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our work > news > Interview: Pablo Mendez Granadino
Interview: Pablo Mendez Granadino
November 24, 2018  

Interview with Pablo Mendez Granadino, founder of Armonia Cuscatleca and MWB partner, about growing up in a family of musicians, his native country of El Salvador and how he used his music education to start a musical education program. Armonia Cuscatleca performed at the Cello Biennale Amsterdam this October.

What brought you to music? Has it always been part of your environment?

Life has brought me to music. I am very lucky to have been raised by a family of musicians. To my knowledge, I am a fourth generation musician coming from string players, marching band directors, singers, and composers.

Do you play an instrument? If so, which one and why?

I’d like to say I’m a violinist by trade, although I love to jam on the piano, guitar, bass, cello and percussion. My father is a professional violinist and he gave me a tiny violin when I was about 4, since then I always felt it necessary to keep playing. I remember as a kid wondering when the school day would end so that I can get home and practice, both to please my father and feed my obsession.

When was Armonia Cuscatleca founded? What was the inspiration?

Armonia Cuscatleca was founded in January 2016. I finally had the chance to visit my native country El Salvador after more than 10 years. During my visit, I stayed with my grandmother in a small rural town San Pedro Perulapan. I instantly fell in love with what my country has to offer. Every June, San Pedro celebrates its “fiestas patronales” with a carnival full of music, rides, typical food and comedy acts. From about 6 am-midnight daily, the organizers hire marching bands to join them through the streets with celebratory caravans. I was told that the instruments used by the school bands are kept away in closets until the fiestas happen again in September, then again in June.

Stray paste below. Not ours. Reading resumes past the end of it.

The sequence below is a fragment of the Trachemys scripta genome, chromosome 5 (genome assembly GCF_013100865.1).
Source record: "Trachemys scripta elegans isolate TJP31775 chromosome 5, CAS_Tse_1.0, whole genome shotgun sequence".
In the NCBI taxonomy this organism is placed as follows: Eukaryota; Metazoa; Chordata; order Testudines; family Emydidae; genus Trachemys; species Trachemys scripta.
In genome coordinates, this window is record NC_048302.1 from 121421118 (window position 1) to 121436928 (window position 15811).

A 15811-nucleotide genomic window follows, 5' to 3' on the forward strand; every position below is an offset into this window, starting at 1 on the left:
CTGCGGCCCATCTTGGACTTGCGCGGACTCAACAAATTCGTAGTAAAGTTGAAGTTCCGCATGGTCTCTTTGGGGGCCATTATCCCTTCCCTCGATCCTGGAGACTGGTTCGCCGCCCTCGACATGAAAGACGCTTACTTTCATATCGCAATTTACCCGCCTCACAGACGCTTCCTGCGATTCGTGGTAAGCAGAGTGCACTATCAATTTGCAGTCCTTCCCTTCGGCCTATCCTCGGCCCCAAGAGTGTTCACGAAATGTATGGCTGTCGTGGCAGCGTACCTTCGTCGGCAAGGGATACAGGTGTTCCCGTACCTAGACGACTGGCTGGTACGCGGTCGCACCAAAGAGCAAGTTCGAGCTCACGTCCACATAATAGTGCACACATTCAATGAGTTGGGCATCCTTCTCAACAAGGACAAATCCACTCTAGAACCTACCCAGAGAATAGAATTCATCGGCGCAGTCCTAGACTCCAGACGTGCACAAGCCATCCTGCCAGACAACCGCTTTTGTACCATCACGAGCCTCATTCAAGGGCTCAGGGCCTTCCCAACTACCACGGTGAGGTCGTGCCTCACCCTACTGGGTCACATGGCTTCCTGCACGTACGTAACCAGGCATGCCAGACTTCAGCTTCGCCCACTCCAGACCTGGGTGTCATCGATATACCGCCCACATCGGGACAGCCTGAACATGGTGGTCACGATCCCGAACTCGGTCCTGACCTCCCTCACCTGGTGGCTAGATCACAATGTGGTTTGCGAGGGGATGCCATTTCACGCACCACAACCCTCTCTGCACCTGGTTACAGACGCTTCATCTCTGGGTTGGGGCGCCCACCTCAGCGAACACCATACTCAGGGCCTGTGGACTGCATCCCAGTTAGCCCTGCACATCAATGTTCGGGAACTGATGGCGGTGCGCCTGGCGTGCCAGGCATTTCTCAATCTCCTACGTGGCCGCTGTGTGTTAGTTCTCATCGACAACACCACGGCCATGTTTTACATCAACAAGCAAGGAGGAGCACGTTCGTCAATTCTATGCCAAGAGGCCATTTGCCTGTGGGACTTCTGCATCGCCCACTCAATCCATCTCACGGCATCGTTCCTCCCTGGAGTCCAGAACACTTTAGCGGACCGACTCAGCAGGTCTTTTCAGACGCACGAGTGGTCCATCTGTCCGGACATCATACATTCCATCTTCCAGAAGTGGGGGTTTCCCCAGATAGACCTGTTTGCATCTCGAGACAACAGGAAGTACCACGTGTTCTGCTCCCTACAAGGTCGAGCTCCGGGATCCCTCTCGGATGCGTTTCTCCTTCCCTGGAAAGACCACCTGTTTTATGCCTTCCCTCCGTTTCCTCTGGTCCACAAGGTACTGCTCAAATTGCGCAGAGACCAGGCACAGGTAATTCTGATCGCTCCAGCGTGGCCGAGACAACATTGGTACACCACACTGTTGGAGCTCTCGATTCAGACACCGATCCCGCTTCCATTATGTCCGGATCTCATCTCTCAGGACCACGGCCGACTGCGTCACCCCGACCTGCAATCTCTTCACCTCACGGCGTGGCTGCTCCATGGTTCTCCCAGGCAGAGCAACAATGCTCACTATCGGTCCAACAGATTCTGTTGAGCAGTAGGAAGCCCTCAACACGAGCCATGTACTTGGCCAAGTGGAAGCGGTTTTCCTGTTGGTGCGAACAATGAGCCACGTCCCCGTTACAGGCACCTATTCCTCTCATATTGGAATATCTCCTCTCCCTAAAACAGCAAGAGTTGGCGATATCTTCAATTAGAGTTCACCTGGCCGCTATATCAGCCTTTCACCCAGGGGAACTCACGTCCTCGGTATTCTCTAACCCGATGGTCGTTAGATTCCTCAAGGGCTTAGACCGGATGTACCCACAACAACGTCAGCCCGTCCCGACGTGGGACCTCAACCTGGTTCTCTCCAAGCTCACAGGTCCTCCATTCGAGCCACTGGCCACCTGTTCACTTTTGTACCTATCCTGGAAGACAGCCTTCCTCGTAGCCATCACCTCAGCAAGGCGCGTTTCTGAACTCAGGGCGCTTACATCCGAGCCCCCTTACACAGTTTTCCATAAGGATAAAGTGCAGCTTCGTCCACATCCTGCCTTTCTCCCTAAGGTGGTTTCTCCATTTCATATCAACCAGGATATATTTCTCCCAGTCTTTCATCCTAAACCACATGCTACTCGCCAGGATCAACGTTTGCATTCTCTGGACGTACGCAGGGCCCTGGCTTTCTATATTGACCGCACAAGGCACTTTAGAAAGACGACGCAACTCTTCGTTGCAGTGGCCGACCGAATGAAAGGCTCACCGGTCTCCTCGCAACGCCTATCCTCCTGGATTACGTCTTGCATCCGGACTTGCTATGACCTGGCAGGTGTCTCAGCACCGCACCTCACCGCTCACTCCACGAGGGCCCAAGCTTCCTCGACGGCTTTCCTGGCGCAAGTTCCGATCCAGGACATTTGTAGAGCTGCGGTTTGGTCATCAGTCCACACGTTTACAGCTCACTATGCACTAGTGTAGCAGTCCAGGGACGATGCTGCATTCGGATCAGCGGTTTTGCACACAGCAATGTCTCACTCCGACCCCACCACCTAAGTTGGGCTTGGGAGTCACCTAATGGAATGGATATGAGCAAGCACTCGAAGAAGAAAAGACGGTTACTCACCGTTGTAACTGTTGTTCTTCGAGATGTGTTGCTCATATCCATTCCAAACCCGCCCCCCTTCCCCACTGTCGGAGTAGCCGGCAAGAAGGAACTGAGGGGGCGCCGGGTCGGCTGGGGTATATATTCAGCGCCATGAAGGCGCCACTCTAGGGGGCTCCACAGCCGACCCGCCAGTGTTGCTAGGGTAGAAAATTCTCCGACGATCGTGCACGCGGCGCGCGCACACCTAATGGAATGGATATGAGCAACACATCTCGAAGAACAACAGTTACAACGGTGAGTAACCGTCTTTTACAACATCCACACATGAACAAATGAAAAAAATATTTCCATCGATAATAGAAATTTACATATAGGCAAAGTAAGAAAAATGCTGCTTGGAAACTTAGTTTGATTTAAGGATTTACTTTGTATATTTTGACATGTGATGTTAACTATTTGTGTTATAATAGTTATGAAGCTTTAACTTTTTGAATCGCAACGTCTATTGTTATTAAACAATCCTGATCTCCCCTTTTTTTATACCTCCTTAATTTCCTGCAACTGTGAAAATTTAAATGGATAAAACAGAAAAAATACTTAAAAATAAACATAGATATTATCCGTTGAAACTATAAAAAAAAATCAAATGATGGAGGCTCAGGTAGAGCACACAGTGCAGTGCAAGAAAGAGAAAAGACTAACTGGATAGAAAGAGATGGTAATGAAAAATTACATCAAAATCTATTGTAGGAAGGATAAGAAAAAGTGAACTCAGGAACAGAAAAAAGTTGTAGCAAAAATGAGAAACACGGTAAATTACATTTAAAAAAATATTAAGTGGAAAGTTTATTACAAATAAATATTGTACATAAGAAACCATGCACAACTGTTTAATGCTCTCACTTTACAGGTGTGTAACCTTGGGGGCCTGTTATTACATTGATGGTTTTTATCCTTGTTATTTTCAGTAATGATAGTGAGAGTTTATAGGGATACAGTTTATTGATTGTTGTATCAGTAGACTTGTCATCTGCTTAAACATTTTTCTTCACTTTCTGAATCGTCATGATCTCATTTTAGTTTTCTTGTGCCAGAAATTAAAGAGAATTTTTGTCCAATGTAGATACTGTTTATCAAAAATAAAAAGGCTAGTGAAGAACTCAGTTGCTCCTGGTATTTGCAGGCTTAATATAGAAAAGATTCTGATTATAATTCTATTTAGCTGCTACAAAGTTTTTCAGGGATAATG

Why would they compromise the chance of better quality musicianship? Why don’t they hire full-time music teachers? Since I had been working with Harmony Project in Los Angeles for about 5 years (Harmony Project is a non-profit that offers high-quality music classes in poor neighborhoods of LA), and witnessed how music can change entire communities, I decided that San Pedro Perulapan could also prosper from community music classes.

How was the project initially received by the local community?

The project received a lot of help from the local mayor’s office, the consulate of El Salvador in Los Angeles and the public school system. The mayor along with the consulate helped organize for the instruments to be shipped without taxation. They coordinated with the Ministry of Education to give us a classroom in the local elementary school. There was a lot of excitement and positive energy in the community.

How has the project grown?

The project has grown in size and popularity within the international community. We now have a steady 45 students receiving violin, viola, cello, and contrabass classes. We have been praised by the president of El Salvador Sanchez Ceren and been on many television and radio programs. In 2017 I was introduced to Musicians Without Borders. They have introduced so many community music techniques as well as ways to cope with working in a violent community. We were very lucky and fortunate to be invited to the Cello Biennale in Amsterdam by Musicians without Borders and hope this is only the beginning of our opportunities to travel internationally.